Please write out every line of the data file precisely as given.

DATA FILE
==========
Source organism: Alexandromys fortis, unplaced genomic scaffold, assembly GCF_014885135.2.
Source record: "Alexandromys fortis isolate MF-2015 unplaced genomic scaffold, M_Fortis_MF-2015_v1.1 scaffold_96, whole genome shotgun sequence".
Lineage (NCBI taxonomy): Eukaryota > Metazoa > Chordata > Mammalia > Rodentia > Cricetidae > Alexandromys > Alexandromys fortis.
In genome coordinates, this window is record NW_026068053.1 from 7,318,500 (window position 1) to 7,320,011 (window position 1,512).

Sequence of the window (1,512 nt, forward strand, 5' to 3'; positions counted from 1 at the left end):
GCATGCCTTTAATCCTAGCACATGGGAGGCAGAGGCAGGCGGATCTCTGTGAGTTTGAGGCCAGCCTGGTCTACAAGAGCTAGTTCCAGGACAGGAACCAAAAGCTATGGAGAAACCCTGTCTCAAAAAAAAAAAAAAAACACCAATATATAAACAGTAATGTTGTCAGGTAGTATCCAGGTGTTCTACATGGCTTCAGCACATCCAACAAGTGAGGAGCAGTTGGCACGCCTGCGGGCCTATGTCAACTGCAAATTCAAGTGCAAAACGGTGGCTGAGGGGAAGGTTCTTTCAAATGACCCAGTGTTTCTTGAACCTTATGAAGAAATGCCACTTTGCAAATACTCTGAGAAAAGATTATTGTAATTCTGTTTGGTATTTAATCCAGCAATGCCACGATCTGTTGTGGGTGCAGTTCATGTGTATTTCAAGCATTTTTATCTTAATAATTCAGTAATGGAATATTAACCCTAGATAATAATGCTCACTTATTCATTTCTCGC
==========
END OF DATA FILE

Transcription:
Source organism: Alexandromys fortis, unplaced genomic scaffold, assembly GCF_014885135.2.
Source record: "Alexandromys fortis isolate MF-2015 unplaced genomic scaffold, M_Fortis_MF-2015_v1.1 scaffold_96, whole genome shotgun sequence".
Lineage (NCBI taxonomy): Eukaryota > Metazoa > Chordata > Mammalia > Rodentia > Cricetidae > Alexandromys > Alexandromys fortis.
In genome coordinates, this window is record NW_026068053.1 from 7,318,500 (window position 1) to 7,320,011 (window position 1,512).

Sequence of the window (1,512 nt, forward strand, 5' to 3'; positions counted from 1 at the left end):
GCATGCCTTTAATCCTAGCACATGGGAGGCAGAGGCAGGCGGATCTCTGTGAGTTTGAGGCCAGCCTGGTCTACAAGAGCTAGTTCCAGGACAGGAACCAAAAGCTATGGAGAAACCCTGTCTCAAAAAAAAAAAAAAAACACCAATATATAAACAGTAATGTTGTCAGGTAGTATCCAGGTGTTCTACATGGCTTCAGCACATCCAACAAGTGAGGAGCAGTTGGCACGCCTGCGGGCCTATGTCAACTGCAAATTCAAGTGCAAAACGGTGGCTGAGGGGAAGGTTCTTTCAAATGACCCAGTGTTTCTTGAACCTTATGAAGAAATGCCACTTTGCAAATACTCTGAGAAAAGATTATTGTAATTCTGTTTGGTATTTAATCCAGCAATGCCACGATCTGTTGTGGGTGCAGTTCATGTGTATTTCAAGCATTTTTATCTTAATAATTCAGTAATGGAATATTAACCCTAGATAATAATGCTCACTTATTCATTTCTCGC